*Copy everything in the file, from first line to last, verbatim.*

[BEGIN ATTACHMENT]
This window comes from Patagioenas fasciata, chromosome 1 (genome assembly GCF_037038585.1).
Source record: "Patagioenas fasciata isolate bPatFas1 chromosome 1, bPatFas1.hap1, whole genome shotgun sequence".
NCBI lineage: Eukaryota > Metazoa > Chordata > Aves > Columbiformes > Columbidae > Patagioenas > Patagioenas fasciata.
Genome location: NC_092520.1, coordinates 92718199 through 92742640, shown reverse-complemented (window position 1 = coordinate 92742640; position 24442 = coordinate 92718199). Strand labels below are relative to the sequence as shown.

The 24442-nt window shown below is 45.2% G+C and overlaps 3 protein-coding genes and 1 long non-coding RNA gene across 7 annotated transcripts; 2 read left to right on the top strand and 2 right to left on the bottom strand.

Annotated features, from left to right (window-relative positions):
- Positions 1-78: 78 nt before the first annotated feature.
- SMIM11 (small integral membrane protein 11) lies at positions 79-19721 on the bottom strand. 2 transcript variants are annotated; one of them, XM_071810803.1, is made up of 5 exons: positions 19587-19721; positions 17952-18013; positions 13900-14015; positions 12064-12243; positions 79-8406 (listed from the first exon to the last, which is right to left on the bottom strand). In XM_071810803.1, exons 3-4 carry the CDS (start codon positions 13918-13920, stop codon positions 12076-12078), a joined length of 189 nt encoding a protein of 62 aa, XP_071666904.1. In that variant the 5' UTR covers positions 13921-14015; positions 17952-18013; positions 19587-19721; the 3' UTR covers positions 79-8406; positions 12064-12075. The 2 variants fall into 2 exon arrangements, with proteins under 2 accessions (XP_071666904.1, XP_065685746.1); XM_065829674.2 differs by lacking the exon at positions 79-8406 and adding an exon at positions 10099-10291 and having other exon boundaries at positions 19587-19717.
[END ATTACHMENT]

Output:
This window comes from Patagioenas fasciata, chromosome 1 (genome assembly GCF_037038585.1).
Source record: "Patagioenas fasciata isolate bPatFas1 chromosome 1, bPatFas1.hap1, whole genome shotgun sequence".
NCBI lineage: Eukaryota > Metazoa > Chordata > Aves > Columbiformes > Columbidae > Patagioenas > Patagioenas fasciata.
Genome location: NC_092520.1, coordinates 92718199 through 92742640, shown reverse-complemented (window position 1 = coordinate 92742640; position 24442 = coordinate 92718199). Strand labels below are relative to the sequence as shown.

The 24442-nt window shown below is 45.2% G+C and overlaps 3 protein-coding genes and 1 long non-coding RNA gene across 7 annotated transcripts; 2 read left to right on the top strand and 2 right to left on the bottom strand.

Annotated features, from left to right (window-relative positions):
- Positions 1-78: 78 nt before the first annotated feature.
- SMIM11 (small integral membrane protein 11) lies at positions 79-19721 on the bottom strand. 2 transcript variants are annotated; one of them, XM_071810803.1, is made up of 5 exons: positions 19587-19721; positions 17952-18013; positions 13900-14015; positions 12064-12243; positions 79-8406 (listed from the first exon to the last, which is right to left on the bottom strand). In XM_071810803.1, exons 3-4 carry the CDS (start codon positions 13918-13920, stop codon positions 12076-12078), a joined length of 189 nt encoding a protein of 62 aa, XP_071666904.1. In that variant the 5' UTR covers positions 13921-14015; positions 17952-18013; positions 19587-19721; the 3' UTR covers positions 79-8406; positions 12064-12075. The 2 variants fall into 2 exon arrangements, with proteins under 2 accessions (XP_071666904.1, XP_065685746.1); XM_065829674.2 differs by lacking the exon at positions 79-8406 and adding an exon at positions 10099-10291 and having other exon boundaries at positions 19587-19717.